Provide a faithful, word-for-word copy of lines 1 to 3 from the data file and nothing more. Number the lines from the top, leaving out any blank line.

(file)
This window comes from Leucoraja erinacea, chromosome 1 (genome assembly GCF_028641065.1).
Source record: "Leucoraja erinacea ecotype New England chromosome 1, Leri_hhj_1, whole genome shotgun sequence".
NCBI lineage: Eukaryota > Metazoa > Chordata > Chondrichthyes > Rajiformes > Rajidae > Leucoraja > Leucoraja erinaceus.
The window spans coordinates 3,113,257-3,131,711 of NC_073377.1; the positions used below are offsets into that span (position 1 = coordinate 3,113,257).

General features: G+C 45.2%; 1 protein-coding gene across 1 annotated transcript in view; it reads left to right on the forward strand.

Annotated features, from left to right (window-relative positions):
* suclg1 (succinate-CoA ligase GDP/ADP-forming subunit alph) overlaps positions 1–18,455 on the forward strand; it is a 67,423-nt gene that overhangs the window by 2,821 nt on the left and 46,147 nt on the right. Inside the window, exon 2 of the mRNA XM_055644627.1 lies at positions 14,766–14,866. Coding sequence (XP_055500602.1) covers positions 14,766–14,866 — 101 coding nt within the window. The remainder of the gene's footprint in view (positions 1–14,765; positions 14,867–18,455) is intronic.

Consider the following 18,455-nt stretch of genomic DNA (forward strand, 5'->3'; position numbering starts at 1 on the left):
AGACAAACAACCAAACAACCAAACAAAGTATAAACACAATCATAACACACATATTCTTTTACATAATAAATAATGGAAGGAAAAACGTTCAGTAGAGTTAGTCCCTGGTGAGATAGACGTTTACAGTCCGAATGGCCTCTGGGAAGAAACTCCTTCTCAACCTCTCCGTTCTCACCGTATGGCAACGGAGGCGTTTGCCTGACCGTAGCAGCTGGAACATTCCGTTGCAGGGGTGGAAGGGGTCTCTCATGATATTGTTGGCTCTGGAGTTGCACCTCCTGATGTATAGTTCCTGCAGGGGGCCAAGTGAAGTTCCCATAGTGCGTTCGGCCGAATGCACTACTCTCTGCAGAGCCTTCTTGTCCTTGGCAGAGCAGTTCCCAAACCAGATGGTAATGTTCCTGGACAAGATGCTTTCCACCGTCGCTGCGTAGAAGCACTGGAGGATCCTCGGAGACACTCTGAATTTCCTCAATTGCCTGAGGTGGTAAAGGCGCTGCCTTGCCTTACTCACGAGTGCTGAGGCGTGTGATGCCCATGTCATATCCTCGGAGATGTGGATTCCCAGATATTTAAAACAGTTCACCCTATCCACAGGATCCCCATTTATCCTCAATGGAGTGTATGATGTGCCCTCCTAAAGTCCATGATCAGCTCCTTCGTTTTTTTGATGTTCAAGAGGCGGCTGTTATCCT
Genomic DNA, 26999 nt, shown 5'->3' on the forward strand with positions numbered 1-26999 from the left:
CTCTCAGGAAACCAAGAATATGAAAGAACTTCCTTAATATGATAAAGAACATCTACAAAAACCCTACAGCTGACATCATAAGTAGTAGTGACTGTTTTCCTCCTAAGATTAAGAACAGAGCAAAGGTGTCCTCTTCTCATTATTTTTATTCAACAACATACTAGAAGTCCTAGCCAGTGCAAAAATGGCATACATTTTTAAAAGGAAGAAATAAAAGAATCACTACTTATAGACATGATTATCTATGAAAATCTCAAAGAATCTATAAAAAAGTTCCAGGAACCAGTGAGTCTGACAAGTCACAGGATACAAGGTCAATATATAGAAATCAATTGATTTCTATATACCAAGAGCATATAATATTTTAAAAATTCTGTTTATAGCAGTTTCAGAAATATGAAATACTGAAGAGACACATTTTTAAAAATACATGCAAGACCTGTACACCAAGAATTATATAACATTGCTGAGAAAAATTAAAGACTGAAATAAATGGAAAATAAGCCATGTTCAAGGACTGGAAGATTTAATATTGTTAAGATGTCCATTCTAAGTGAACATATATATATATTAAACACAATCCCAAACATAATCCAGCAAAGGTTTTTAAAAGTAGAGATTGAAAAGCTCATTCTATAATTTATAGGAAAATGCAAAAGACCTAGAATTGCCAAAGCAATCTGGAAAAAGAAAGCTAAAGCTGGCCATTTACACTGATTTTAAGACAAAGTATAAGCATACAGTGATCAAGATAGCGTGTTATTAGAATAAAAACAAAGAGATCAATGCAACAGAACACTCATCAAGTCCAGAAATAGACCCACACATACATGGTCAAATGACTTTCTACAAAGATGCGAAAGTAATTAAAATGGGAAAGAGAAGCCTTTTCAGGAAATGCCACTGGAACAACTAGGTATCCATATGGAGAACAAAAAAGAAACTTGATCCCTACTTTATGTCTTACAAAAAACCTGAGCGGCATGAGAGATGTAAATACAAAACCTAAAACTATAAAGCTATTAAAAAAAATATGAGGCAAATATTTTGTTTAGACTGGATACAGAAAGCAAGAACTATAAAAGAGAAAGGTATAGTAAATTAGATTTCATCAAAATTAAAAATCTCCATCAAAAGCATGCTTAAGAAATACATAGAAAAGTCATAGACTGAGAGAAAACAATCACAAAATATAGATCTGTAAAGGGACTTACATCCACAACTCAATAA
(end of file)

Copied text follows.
This window comes from Leucoraja erinacea, chromosome 1 (genome assembly GCF_028641065.1).
Source record: "Leucoraja erinacea ecotype New England chromosome 1, Leri_hhj_1, whole genome shotgun sequence".
NCBI lineage: Eukaryota > Metazoa > Chordata > Chondrichthyes > Rajiformes > Rajidae > Leucoraja > Leucoraja erinaceus.